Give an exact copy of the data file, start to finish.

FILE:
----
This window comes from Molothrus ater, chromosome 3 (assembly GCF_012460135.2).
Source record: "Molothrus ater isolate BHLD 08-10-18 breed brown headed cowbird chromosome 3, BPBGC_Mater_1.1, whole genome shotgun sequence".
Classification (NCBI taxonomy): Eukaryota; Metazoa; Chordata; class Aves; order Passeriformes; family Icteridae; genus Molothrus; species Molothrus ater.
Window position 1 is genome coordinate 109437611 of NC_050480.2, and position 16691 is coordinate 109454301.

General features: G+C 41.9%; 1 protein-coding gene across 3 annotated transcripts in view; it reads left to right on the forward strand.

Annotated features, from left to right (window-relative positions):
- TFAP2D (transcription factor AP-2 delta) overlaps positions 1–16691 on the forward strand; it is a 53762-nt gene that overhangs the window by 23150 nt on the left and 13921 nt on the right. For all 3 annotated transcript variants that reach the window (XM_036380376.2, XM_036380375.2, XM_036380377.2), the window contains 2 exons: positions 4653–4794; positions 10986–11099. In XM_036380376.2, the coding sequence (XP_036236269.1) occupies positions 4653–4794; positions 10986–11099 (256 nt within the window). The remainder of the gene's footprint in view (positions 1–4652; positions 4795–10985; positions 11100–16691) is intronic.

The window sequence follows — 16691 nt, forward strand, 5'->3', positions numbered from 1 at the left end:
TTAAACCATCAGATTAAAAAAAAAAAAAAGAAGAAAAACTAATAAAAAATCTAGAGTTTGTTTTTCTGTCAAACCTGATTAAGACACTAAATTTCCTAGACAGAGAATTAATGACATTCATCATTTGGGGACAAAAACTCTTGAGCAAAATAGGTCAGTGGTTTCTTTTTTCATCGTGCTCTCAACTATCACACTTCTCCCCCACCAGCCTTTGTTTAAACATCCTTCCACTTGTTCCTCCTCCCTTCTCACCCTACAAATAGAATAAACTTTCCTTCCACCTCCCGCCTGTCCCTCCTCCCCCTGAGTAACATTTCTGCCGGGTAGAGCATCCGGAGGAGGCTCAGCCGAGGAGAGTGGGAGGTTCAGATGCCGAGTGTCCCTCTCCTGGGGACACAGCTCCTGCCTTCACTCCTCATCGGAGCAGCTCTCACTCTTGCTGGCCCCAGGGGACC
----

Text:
This window comes from Molothrus ater, chromosome 3 (assembly GCF_012460135.2).
Source record: "Molothrus ater isolate BHLD 08-10-18 breed brown headed cowbird chromosome 3, BPBGC_Mater_1.1, whole genome shotgun sequence".
Classification (NCBI taxonomy): Eukaryota; Metazoa; Chordata; class Aves; order Passeriformes; family Icteridae; genus Molothrus; species Molothrus ater.
Window position 1 is genome coordinate 109437611 of NC_050480.2, and position 16691 is coordinate 109454301.

General features: G+C 41.9%; 1 protein-coding gene across 3 annotated transcripts in view; it reads left to right on the forward strand.

Annotated features, from left to right (window-relative positions):
- TFAP2D (transcription factor AP-2 delta) overlaps positions 1–16691 on the forward strand; it is a 53762-nt gene that overhangs the window by 23150 nt on the left and 13921 nt on the right. For all 3 annotated transcript variants that reach the window (XM_036380376.2, XM_036380375.2, XM_036380377.2), the window contains 2 exons: positions 4653–4794; positions 10986–11099. In XM_036380376.2, the coding sequence (XP_036236269.1) occupies positions 4653–4794; positions 10986–11099 (256 nt within the window). The remainder of the gene's footprint in view (positions 1–4652; positions 4795–10985; positions 11100–16691) is intronic.

The window sequence follows — 16691 nt, forward strand, 5'->3', positions numbered from 1 at the left end:
TTAAACCATCAGATTAAAAAAAAAAAAAAGAAGAAAAACTAATAAAAAATCTAGAGTTTGTTTTTCTGTCAAACCTGATTAAGACACTAAATTTCCTAGACAGAGAATTAATGACATTCATCATTTGGGGACAAAAACTCTTGAGCAAAATAGGTCAGTGGTTTCTTTTTTCATCGTGCTCTCAACTATCACACTTCTCCCCCACCAGCCTTTGTTTAAACATCCTTCCACTTGTTCCTCCTCCCTTCTCACCCTACAAATAGAATAAACTTTCCTTCCACCTCCCGCCTGTCCCTCCTCCCCCTGAGTAACATTTCTGCCGGGTAGAGCATCCGGAGGAGGCTCAGCCGAGGAGAGTGGGAGGTTCAGATGCCGAGTGTCCCTCTCCTGGGGACACAGCTCCTGCCTTCACTCCTCATCGGAGCAGCTCTCACTCTTGCTGGCCCCAGGGGACC